August 5, 2017
The dog days of summer are upon us. For most of the northern hemisphere, air conditioning and ice cream cravings are on full blast. Even Microwave Journal editors Pat Hindle and Gary Lerude are finding ways to cool off in the annual beach edition of Frequency Matters.
Heat is a challenge for RF devices too. What do you call an RF signal at high temperature?
A heat wave. (groan)
Jokes aside, thermal management is a big deal. “Getting the heat out” ensures that RF systems operate reliably over a longer life span. Unfortunately, keeping temperatures in check isn’t as simple as taking your power amplifier or bulk acoustic wave (BAW) filter for a swim.
Temperature is a shared concern for the connected car and phased array radar. Yes, they do share something. Here’s why these applications get hot, and what you can do about it.
The connected car relies on BAW filters to avoid interference between adjacent frequency bands. These filters are often located in the shark fin mounted atop a car’s roof, where they’re subjected to high heat and intense temperature variations.
Filter frequency response — how a filter interacts with signals to allow some and block others — tends to drift over temperature. This is problematic when trying to avoid interference between closely spaced frequency bands. While drifting seems like an efficient way to create smoke and increase tire wear, filter drift can turn your favorite satellite radio channel into white noise.
Temperature compensated filters provide the solution. These advanced filter technologies, like Qorvo’s LowDrift™ and NoDrift™ BAW, are much more stable over heat and variation, keeping drivers locked in on their favorite tunes and talk radio stations.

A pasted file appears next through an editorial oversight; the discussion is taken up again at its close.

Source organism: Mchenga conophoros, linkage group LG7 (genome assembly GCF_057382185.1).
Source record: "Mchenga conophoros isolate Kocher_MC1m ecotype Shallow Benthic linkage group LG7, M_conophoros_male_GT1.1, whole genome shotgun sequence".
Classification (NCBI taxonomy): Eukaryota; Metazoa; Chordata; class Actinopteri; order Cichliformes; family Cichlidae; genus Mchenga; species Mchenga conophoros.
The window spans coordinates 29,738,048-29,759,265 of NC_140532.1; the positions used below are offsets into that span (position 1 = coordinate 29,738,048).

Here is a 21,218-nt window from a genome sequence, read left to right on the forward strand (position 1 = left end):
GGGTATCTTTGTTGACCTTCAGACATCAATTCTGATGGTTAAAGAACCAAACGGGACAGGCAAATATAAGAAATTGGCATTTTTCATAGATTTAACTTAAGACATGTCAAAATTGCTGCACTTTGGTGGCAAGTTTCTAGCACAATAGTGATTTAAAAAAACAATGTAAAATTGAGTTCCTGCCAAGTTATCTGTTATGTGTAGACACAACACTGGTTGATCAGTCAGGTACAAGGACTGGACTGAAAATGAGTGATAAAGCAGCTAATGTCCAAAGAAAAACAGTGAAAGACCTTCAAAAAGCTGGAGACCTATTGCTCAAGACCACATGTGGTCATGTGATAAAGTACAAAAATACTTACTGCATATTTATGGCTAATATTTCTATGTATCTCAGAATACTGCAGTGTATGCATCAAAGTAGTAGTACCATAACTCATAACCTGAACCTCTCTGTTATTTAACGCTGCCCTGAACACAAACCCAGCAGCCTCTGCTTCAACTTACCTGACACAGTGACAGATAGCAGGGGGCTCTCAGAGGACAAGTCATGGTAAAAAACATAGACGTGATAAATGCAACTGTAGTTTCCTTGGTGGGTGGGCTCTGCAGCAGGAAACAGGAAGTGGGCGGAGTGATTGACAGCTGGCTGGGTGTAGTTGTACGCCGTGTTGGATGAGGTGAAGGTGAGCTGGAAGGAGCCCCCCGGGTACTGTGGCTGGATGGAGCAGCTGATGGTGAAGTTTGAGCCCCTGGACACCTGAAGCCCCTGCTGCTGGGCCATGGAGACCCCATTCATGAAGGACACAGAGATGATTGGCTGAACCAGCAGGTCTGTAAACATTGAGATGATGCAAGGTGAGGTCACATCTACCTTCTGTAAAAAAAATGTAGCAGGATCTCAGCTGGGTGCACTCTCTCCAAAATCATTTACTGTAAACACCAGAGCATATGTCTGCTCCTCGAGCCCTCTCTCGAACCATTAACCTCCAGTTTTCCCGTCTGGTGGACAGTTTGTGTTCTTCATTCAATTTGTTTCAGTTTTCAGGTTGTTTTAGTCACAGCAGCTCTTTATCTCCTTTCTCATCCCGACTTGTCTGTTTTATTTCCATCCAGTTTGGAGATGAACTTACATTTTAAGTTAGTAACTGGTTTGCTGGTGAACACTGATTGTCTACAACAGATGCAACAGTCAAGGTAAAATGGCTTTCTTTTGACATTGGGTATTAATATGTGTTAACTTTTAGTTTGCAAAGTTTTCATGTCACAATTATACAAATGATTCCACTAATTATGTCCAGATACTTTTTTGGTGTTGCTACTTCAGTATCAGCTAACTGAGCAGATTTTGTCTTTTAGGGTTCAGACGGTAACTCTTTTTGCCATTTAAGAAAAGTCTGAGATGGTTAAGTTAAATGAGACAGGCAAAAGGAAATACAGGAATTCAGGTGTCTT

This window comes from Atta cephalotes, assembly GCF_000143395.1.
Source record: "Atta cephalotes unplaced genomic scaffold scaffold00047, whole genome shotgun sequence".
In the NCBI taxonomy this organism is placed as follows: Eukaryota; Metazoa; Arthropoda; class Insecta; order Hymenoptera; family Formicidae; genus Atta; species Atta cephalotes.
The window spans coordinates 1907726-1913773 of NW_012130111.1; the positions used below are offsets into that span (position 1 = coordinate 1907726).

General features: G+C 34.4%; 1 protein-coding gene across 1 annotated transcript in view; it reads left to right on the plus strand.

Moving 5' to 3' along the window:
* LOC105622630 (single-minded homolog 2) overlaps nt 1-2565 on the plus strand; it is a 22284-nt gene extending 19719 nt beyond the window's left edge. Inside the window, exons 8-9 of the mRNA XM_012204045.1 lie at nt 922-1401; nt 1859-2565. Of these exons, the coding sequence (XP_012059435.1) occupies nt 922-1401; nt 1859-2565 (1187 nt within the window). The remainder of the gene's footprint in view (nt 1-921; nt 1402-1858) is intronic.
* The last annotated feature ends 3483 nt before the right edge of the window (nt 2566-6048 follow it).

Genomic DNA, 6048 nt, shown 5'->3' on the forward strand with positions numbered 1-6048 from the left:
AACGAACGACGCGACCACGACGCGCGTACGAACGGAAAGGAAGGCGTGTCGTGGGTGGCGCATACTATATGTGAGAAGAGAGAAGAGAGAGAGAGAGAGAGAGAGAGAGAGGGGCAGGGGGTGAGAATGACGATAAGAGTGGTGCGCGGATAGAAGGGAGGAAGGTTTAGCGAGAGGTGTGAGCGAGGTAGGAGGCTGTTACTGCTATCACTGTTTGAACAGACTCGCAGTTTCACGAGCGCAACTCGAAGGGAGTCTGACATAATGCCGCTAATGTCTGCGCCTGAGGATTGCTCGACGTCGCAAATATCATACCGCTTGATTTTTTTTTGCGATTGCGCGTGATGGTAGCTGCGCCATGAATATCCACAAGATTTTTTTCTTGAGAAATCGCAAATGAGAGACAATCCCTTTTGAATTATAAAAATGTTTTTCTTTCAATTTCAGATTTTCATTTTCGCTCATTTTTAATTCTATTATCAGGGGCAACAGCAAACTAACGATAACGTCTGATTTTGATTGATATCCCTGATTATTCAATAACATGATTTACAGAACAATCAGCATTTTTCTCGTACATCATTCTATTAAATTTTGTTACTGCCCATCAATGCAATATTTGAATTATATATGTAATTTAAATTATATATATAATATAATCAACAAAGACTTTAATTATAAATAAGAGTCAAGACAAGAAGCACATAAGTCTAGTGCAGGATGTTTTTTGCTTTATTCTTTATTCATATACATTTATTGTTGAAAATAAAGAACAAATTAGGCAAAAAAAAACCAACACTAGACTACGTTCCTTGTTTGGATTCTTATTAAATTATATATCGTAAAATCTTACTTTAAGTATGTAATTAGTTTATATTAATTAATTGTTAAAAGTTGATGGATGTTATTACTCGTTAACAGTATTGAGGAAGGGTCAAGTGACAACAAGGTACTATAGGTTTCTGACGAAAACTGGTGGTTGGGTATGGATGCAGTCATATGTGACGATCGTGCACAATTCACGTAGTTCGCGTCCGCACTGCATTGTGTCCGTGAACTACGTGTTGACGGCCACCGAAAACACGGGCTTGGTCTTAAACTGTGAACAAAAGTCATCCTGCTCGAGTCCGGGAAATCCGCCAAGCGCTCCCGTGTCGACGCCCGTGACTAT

Thermal management is also important in high power RF systems like phased array radar. By nature, these applications generate more heat. The key is keeping temperatures low enough for reliable operation.
We do this with GaN, a semiconductor technology that can handle the heat of power-hungry RF systems. With superior thermal characteristics, GaN can operate reliably at higher temperatures than competing technologies, like GaAs or silicon.
We’re talking above 200°C, which might seem cool if you’re visiting Mercury — but that’s twice as hot as boiling water on Mother Earth.
Specifically, GaN-on-SiC has excellent thermal properties and can be operated at higher temperatures while keeping the system cool enough to function properly — and there’s a direct relationship between temperature and life span. Next-gen radar systems built with GaN can operate reliably for seven-plus years longer than traditional technologies.
So, can we handle the heat?
Yes, we GaN! (groan)
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